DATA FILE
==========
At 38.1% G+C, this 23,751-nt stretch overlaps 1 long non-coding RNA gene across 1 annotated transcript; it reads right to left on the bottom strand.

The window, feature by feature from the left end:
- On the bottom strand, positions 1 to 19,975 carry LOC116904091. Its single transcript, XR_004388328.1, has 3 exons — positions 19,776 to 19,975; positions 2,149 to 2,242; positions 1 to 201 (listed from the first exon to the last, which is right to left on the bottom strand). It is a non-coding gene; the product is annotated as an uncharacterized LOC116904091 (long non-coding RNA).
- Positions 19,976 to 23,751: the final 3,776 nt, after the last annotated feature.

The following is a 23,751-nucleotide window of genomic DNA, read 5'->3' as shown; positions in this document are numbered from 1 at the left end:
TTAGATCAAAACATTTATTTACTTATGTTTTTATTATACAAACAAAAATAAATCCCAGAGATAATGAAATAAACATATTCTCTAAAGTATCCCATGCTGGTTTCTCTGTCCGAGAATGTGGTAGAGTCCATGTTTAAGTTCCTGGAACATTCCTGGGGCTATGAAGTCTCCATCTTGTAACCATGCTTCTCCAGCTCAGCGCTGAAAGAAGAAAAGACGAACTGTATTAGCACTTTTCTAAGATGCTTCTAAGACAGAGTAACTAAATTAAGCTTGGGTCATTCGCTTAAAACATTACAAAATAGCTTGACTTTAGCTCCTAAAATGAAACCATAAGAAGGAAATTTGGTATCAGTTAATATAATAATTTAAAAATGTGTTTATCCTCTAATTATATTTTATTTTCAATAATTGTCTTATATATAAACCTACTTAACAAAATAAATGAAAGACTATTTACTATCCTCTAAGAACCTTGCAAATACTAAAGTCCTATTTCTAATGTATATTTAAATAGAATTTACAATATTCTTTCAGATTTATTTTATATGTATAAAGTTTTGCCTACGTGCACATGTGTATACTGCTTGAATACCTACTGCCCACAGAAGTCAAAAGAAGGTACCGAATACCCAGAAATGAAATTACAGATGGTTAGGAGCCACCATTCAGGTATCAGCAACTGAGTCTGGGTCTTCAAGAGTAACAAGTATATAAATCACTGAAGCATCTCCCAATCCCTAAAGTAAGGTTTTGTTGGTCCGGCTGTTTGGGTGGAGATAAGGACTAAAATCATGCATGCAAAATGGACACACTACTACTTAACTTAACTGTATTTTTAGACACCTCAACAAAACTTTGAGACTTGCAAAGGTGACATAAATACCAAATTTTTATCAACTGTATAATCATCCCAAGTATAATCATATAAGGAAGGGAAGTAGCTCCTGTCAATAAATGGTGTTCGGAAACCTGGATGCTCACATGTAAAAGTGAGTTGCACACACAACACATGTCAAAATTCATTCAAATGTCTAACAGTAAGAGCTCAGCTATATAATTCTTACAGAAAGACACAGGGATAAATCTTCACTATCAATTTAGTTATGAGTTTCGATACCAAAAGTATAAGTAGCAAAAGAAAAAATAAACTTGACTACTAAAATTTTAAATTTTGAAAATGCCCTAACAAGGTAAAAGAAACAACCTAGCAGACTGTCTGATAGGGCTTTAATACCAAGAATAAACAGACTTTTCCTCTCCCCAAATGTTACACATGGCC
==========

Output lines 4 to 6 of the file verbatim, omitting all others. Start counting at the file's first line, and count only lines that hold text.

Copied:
- Positions 19,976 to 23,751: the final 3,776 nt, after the last annotated feature.

The following is a 23,751-nucleotide window of genomic DNA, read 5'->3' as shown; positions in this document are numbered from 1 at the left end:
TTAGATCAAAACATTTATTTACTTATGTTTTTATTATACAAACAAAAATAAATCCCAGAGATAATGAAATAAACATATTCTCTAAAGTATCCCATGCTGGTTTCTCTGTCCGAGAATGTGGTAGAGTCCATGTTTAAGTTCCTGGAACATTCCTGGGGCTATGAAGTCTCCATCTTGTAACCATGCTTCTCCAGCTCAGCGCTGAAAGAAGAAAAGACGAACTGTATTAGCACTTTTCTAAGATGCTTCTAAGACAGAGTAACTAAATTAAGCTTGGGTCATTCGCTTAAAACATTACAAAATAGCTTGACTTTAGCTCCTAAAATGAAACCATAAGAAGGAAATTTGGTATCAGTTAATATAATAATTTAAAAATGTGTTTATCCTCTAATTATATTTTATTTTCAATAATTGTCTTATATATAAACCTACTTAACAAAATAAATGAAAGACTATTTACTATCCTCTAAGAACCTTGCAAATACTAAAGTCCTATTTCTAATGTATATTTAAATAGAATTTACAATATTCTTTCAGATTTATTTTATATGTATAAAGTTTTGCCTACGTGCACATGTGTATACTGCTTGAATACCTACTGCCCACAGAAGTCAAAAGAAGGTACCGAATACCCAGAAATGAAATTACAGATGGTTAGGAGCCACCATTCAGGTATCAGCAACTGAGTCTGGGTCTTCAAGAGTAACAAGTATATAAATCACTGAAGCATCTCCCAATCCCTAAAGTAAGGTTTTGTTGGTCCGGCTGTTTGGGTGGAGATAAGGACTAAAATCATGCATGCAAAATGGACACACTACTACTTAACTTAACTGTATTTTTAGACACCTCAACAAAACTTTGAGACTTGCAAAGGTGACATAAATACCAAATTTTTATCAACTGTATAATCATCCCAAGTATAATCATATAAGGAAGGGAAGTAGCTCCTGTCAATAAATGGTGTTCGGAAACCTGGATGCTCACATGTAAAAGTGAGTTGCACACACAACACATGTCAAAATTCATTCAAATGTCTAACAGTAAGAGCTCAGCTATATAATTCTTACAGAAAGACACAGGGATAAATCTTCACTATCAATTTAGTTATGAGTTTCGATACCAAAAGTATAAGTAGCAAAAGAAAAAATAAACTTGACTACTAAAATTTTAAATTTTGAAAATGCCCTAACAAGGTAAAAGAAACAACCTAGCAGACTGTCTGATAGGGCTTTAATACCAAGAATAAACAGACTTTTCCTCTCCCCAAATGTTACACATGGCC